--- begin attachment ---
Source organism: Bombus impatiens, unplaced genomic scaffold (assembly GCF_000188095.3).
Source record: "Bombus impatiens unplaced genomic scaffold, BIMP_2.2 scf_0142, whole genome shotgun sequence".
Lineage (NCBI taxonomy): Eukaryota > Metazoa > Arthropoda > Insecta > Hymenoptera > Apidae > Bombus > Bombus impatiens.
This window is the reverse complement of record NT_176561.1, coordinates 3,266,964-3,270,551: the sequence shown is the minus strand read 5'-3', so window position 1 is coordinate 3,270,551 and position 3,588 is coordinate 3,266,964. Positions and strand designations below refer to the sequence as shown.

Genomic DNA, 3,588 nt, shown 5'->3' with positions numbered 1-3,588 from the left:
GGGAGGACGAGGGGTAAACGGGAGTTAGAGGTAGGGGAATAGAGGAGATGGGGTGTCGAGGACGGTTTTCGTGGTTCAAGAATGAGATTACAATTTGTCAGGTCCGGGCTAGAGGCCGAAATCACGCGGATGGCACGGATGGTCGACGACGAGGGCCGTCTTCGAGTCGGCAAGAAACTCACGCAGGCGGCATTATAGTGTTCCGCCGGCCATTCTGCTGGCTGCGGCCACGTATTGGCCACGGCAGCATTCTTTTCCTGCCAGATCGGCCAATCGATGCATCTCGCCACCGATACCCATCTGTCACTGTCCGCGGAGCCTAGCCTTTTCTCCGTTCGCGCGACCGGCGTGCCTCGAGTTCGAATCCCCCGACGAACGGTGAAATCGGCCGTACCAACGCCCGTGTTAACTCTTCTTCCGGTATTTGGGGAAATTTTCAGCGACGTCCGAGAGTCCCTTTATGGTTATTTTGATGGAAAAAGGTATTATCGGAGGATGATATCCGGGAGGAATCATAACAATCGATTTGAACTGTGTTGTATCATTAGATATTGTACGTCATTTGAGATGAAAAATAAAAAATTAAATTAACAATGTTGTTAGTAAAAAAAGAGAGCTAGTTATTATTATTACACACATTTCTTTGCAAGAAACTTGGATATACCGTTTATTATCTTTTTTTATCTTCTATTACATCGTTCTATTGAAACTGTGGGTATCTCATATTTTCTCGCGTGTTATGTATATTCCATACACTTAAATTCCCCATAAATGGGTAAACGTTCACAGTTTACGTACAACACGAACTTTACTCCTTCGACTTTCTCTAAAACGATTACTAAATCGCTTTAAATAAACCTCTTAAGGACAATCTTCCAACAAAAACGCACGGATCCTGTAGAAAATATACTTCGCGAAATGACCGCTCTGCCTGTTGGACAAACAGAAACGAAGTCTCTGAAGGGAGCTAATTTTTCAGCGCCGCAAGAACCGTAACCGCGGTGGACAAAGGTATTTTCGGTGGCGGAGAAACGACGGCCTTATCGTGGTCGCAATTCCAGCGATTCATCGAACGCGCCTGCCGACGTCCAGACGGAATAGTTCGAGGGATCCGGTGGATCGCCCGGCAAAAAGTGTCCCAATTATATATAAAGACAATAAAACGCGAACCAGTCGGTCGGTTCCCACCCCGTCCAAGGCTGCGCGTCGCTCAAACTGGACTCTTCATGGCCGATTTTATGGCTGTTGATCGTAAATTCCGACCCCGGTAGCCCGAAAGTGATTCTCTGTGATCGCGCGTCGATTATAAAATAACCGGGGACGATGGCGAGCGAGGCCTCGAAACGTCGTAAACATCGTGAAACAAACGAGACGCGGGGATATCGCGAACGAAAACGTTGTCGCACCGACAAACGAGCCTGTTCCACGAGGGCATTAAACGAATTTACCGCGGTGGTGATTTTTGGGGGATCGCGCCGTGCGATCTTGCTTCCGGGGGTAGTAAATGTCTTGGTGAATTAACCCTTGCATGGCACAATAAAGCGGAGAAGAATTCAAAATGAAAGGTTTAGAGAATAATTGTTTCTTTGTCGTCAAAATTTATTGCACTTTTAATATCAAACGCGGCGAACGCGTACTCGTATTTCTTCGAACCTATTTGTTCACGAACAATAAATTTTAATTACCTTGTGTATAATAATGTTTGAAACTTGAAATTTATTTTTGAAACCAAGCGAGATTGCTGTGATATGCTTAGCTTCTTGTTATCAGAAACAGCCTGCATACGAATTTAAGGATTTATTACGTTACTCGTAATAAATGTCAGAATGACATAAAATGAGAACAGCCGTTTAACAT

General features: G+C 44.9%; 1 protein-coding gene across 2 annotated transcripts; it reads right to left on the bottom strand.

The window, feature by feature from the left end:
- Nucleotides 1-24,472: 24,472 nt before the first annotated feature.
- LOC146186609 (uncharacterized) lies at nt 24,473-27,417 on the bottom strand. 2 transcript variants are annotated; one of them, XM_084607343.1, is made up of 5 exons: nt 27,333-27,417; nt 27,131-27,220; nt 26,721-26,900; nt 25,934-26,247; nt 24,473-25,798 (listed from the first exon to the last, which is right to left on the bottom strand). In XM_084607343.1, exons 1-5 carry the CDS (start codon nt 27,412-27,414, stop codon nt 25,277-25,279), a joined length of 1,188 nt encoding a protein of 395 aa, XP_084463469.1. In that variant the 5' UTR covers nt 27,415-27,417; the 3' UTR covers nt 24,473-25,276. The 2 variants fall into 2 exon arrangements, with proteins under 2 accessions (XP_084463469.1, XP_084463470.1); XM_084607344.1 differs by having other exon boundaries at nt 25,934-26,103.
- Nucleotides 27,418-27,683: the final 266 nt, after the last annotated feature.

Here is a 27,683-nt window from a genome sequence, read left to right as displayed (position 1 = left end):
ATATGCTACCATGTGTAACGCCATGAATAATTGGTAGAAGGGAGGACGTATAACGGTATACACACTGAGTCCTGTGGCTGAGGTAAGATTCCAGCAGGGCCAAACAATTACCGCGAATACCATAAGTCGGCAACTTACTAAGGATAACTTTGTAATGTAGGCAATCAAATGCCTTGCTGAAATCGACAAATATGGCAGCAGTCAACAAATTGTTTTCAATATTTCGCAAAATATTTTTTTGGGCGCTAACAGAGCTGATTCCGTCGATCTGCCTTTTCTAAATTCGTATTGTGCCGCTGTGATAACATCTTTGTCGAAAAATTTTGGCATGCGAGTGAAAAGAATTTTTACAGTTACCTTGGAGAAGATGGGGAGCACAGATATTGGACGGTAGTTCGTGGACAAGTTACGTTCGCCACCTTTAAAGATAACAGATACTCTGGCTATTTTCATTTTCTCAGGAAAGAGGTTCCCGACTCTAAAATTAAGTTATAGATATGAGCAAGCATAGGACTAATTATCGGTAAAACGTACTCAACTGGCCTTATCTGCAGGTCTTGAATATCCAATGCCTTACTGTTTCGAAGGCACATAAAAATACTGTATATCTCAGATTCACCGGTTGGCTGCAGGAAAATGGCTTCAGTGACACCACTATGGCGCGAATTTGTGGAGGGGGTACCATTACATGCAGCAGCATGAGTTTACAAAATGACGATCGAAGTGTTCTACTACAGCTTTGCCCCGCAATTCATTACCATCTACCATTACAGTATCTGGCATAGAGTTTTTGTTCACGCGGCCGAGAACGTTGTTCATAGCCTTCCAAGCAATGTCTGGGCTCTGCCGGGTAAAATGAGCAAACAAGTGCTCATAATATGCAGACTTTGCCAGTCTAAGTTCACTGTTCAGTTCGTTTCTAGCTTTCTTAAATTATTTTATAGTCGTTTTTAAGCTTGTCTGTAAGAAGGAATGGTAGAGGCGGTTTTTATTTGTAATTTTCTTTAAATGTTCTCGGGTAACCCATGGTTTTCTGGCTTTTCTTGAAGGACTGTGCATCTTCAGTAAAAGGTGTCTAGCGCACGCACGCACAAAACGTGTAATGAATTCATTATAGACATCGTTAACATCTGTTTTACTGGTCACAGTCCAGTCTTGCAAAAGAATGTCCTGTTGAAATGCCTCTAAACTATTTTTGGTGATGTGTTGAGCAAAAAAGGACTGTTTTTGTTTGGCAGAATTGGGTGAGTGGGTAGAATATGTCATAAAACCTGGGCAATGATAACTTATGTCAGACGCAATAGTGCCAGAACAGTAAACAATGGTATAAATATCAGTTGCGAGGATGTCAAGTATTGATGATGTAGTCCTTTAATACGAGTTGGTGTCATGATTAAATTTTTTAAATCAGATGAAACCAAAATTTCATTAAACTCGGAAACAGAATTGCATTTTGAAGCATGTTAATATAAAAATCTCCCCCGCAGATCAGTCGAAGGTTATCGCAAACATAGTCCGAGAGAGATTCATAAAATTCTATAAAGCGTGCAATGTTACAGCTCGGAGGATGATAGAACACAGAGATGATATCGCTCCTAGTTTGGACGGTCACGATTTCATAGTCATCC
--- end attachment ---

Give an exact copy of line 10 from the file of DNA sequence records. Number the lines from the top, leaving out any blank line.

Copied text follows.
- LOC146186609 (uncharacterized) lies at nt 24,473-27,417 on the bottom strand. 2 transcript variants are annotated; one of them, XM_084607343.1, is made up of 5 exons: nt 27,333-27,417; nt 27,131-27,220; nt 26,721-26,900; nt 25,934-26,247; nt 24,473-25,798 (listed from the first exon to the last, which is right to left on the bottom strand). In XM_084607343.1, exons 1-5 carry the CDS (start codon nt 27,412-27,414, stop codon nt 25,277-25,279), a joined length of 1,188 nt encoding a protein of 395 aa, XP_084463469.1. In that variant the 5' UTR covers nt 27,415-27,417; the 3' UTR covers nt 24,473-25,276. The 2 variants fall into 2 exon arrangements, with proteins under 2 accessions (XP_084463469.1, XP_084463470.1); XM_084607344.1 differs by having other exon boundaries at nt 25,934-26,103.